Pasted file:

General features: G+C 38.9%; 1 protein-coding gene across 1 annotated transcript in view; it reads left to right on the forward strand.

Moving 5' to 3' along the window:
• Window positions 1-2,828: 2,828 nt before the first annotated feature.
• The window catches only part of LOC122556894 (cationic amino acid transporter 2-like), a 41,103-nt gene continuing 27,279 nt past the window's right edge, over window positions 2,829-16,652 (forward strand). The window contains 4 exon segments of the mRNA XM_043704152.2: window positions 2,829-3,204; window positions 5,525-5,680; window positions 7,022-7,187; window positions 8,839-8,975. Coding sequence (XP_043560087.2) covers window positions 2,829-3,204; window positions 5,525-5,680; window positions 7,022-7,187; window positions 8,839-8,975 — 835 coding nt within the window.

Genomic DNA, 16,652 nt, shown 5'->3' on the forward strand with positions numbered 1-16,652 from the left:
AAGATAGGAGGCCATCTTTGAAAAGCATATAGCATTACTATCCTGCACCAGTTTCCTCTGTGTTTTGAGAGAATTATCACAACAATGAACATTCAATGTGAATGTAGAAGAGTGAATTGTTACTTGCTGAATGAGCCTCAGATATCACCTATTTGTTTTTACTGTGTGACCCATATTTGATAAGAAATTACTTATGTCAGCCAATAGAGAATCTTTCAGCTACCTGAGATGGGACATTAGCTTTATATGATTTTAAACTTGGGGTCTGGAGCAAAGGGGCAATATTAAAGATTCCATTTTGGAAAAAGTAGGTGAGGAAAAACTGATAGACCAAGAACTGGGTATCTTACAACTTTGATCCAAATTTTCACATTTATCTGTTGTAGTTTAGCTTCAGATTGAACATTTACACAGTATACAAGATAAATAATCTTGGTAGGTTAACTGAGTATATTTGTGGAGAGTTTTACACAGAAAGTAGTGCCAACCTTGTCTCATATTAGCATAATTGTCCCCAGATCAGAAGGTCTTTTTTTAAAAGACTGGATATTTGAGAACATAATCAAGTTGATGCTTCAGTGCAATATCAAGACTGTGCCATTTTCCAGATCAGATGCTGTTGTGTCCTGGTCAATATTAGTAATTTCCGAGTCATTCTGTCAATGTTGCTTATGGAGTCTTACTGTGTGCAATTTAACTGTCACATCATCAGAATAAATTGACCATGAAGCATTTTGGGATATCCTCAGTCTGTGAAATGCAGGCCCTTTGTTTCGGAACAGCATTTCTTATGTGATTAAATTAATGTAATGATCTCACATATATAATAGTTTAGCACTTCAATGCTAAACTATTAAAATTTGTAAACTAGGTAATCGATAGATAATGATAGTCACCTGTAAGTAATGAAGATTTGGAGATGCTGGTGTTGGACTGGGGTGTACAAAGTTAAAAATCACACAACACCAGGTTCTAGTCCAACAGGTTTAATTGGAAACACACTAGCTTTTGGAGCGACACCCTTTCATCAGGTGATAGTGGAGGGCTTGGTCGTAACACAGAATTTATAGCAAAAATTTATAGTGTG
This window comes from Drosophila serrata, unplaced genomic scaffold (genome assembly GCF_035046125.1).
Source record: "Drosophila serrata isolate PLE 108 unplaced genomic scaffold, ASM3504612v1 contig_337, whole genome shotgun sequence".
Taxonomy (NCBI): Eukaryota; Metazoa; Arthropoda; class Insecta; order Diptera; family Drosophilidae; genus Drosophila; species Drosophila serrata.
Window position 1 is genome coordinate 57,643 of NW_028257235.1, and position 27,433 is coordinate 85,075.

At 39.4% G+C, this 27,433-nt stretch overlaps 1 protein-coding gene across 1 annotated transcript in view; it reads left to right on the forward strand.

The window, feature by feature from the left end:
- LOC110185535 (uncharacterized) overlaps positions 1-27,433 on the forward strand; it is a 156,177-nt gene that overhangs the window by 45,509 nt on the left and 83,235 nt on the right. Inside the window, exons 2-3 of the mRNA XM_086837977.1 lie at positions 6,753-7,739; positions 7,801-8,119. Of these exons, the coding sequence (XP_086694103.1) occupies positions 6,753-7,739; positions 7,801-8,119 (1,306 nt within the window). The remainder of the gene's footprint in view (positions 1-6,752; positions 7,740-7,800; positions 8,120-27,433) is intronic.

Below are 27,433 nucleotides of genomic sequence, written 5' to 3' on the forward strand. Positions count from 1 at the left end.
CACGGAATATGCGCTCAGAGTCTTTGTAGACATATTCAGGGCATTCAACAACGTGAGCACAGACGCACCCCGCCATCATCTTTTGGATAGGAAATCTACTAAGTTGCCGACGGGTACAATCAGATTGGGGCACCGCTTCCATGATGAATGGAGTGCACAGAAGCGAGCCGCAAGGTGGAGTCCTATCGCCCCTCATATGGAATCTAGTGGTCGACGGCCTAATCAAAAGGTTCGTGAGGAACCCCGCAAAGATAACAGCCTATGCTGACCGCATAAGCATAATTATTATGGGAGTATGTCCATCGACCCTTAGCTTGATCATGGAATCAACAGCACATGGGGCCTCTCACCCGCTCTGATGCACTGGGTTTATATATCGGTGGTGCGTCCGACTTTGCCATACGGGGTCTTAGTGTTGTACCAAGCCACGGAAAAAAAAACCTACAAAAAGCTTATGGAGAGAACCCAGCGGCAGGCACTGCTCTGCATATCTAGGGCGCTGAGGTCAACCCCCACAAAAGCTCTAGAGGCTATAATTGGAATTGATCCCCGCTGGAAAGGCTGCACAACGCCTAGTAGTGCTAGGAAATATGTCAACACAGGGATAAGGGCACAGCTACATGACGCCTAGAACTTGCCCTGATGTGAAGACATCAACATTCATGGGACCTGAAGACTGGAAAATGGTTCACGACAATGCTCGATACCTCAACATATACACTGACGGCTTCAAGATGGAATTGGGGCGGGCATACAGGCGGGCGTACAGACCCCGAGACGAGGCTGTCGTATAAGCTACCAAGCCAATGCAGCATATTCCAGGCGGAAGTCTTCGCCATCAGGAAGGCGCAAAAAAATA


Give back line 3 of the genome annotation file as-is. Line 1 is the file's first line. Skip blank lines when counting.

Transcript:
• Window positions 1-2,828: 2,828 nt before the first annotated feature.